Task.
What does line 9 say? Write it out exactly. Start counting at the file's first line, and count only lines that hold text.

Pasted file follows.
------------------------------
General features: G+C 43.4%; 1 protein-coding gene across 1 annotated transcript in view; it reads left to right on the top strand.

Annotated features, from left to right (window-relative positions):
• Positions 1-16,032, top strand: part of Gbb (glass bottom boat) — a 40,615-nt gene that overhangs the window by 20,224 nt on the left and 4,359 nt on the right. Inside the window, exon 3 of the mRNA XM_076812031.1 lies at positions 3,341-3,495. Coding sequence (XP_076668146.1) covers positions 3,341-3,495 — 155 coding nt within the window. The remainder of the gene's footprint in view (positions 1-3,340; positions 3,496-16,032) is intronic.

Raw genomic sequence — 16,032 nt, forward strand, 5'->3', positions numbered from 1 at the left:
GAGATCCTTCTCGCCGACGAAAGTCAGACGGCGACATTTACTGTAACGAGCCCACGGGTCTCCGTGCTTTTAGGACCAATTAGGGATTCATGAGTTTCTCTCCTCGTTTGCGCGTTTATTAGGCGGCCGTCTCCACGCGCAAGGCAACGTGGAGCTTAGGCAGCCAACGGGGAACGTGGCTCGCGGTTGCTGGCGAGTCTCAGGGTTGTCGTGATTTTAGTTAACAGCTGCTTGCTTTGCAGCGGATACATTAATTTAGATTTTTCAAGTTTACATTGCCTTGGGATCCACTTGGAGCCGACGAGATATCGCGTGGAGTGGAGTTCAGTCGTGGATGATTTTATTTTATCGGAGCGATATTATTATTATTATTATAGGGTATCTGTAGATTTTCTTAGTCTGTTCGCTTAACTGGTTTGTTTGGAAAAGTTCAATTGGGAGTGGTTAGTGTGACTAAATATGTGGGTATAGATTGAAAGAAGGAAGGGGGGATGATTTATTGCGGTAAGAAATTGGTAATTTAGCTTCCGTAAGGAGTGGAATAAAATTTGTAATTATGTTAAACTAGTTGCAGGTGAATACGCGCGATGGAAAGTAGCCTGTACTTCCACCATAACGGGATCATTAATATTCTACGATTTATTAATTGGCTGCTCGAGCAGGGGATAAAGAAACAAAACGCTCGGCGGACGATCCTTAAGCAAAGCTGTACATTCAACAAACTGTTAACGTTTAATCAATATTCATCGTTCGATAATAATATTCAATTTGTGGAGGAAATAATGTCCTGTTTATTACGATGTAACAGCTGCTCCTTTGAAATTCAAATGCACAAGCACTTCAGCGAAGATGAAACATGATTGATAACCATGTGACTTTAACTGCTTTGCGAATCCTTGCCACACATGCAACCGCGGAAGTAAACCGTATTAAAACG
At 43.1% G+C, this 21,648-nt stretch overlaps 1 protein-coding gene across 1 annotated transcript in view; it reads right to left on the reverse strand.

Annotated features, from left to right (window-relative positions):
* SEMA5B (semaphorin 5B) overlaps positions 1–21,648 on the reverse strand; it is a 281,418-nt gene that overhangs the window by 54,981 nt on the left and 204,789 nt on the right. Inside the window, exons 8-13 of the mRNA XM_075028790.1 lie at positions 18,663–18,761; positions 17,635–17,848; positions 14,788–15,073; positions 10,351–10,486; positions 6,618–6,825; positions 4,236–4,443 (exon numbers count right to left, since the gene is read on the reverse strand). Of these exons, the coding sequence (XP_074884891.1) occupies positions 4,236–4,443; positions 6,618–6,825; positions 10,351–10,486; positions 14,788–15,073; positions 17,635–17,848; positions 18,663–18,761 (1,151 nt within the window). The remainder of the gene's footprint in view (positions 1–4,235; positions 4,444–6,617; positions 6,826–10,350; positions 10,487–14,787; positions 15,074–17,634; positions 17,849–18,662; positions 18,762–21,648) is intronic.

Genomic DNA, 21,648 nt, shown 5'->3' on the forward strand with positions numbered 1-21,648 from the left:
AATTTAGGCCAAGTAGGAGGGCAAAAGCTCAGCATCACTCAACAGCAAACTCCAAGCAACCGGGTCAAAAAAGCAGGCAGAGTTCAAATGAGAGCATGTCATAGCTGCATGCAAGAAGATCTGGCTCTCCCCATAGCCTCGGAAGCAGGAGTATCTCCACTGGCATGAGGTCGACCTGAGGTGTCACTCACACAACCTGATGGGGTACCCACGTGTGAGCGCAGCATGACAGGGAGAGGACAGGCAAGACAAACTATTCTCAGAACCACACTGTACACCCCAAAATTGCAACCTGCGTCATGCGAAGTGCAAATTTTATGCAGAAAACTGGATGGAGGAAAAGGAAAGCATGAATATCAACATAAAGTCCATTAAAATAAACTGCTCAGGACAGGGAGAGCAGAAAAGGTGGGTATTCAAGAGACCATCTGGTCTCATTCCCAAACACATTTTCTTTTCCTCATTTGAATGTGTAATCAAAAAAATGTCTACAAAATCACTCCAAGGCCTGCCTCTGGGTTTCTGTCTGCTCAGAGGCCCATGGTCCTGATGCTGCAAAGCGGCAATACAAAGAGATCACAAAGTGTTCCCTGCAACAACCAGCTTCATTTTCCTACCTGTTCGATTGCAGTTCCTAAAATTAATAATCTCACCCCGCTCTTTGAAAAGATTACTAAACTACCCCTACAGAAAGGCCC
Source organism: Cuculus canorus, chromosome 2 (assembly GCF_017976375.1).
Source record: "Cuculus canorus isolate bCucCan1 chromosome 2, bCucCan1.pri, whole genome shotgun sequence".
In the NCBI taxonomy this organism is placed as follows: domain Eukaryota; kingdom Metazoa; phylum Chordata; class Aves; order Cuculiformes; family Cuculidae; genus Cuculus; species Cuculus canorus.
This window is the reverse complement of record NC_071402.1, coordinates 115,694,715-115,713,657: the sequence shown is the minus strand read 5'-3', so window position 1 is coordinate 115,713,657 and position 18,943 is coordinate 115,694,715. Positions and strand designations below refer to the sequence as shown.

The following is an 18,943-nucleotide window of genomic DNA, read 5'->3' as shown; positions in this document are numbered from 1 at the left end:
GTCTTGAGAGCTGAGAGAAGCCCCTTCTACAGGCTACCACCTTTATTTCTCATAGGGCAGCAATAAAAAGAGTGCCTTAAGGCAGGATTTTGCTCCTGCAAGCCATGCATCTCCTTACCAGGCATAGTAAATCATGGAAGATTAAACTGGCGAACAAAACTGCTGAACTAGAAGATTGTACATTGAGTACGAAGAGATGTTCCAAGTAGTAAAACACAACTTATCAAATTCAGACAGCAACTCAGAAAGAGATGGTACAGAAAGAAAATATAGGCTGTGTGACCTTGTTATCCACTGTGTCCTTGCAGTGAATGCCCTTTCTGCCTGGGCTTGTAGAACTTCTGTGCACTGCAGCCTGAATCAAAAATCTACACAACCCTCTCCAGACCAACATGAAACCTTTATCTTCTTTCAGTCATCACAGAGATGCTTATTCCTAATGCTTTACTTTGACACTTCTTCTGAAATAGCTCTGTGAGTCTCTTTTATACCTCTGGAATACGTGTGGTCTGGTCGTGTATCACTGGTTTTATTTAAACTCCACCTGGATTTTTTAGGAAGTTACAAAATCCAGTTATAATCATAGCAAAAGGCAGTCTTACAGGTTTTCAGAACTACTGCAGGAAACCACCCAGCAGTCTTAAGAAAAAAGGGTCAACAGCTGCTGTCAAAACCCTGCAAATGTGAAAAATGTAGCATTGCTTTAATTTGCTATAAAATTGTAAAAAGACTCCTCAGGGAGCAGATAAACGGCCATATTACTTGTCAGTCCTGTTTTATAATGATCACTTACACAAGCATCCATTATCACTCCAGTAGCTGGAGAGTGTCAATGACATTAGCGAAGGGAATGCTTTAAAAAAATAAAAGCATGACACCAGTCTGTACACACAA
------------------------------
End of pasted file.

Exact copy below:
Genomic DNA, 21,648 nt, shown 5'->3' on the forward strand with positions numbered 1-21,648 from the left: